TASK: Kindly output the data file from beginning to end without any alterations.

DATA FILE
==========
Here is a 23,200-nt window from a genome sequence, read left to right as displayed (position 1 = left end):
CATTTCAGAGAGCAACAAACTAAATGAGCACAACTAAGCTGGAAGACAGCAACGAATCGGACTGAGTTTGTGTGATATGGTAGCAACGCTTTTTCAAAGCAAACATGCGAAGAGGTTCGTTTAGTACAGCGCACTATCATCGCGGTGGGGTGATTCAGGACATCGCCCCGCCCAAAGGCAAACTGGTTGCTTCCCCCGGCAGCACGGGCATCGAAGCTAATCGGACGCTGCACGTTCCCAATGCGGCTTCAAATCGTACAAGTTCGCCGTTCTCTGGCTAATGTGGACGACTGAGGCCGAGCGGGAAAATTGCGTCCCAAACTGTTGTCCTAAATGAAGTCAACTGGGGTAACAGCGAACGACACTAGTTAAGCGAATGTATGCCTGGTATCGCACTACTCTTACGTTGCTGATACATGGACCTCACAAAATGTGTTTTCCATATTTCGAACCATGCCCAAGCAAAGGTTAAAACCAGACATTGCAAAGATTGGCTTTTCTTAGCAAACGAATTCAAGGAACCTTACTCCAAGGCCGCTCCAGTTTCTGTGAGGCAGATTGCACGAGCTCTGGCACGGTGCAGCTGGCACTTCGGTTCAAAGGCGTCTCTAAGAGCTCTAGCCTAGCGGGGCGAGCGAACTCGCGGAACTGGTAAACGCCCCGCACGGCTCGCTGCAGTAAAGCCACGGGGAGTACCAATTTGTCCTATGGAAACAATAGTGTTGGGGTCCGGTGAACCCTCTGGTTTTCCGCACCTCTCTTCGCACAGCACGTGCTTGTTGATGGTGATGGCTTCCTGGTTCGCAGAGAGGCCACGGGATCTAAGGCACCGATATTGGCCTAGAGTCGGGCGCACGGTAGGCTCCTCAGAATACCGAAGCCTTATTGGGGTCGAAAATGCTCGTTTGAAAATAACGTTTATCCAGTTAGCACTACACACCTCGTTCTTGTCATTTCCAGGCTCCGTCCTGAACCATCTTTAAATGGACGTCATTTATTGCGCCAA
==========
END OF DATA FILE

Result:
Here is a 23,200-nt window from a genome sequence, read left to right as displayed (position 1 = left end):
CATTTCAGAGAGCAACAAACTAAATGAGCACAACTAAGCTGGAAGACAGCAACGAATCGGACTGAGTTTGTGTGATATGGTAGCAACGCTTTTTCAAAGCAAACATGCGAAGAGGTTCGTTTAGTACAGCGCACTATCATCGCGGTGGGGTGATTCAGGACATCGCCCCGCCCAAAGGCAAACTGGTTGCTTCCCCCGGCAGCACGGGCATCGAAGCTAATCGGACGCTGCACGTTCCCAATGCGGCTTCAAATCGTACAAGTTCGCCGTTCTCTGGCTAATGTGGACGACTGAGGCCGAGCGGGAAAATTGCGTCCCAAACTGTTGTCCTAAATGAAGTCAACTGGGGTAACAGCGAACGACACTAGTTAAGCGAATGTATGCCTGGTATCGCACTACTCTTACGTTGCTGATACATGGACCTCACAAAATGTGTTTTCCATATTTCGAACCATGCCCAAGCAAAGGTTAAAACCAGACATTGCAAAGATTGGCTTTTCTTAGCAAACGAATTCAAGGAACCTTACTCCAAGGCCGCTCCAGTTTCTGTGAGGCAGATTGCACGAGCTCTGGCACGGTGCAGCTGGCACTTCGGTTCAAAGGCGTCTCTAAGAGCTCTAGCCTAGCGGGGCGAGCGAACTCGCGGAACTGGTAAACGCCCCGCACGGCTCGCTGCAGTAAAGCCACGGGGAGTACCAATTTGTCCTATGGAAACAATAGTGTTGGGGTCCGGTGAACCCTCTGGTTTTCCGCACCTCTCTTCGCACAGCACGTGCTTGTTGATGGTGATGGCTTCCTGGTTCGCAGAGAGGCCACGGGATCTAAGGCACCGATATTGGCCTAGAGTCGGGCGCACGGTAGGCTCCTCAGAATACCGAAGCCTTATTGGGGTCGAAAATGCTCGTTTGAAAATAACGTTTATCCAGTTAGCACTACACACCTCGTTCTTGTCATTTCCAGGCTCCGTCCTGAACCATCTTTAAATGGACGTCATTTATTGCGCCAA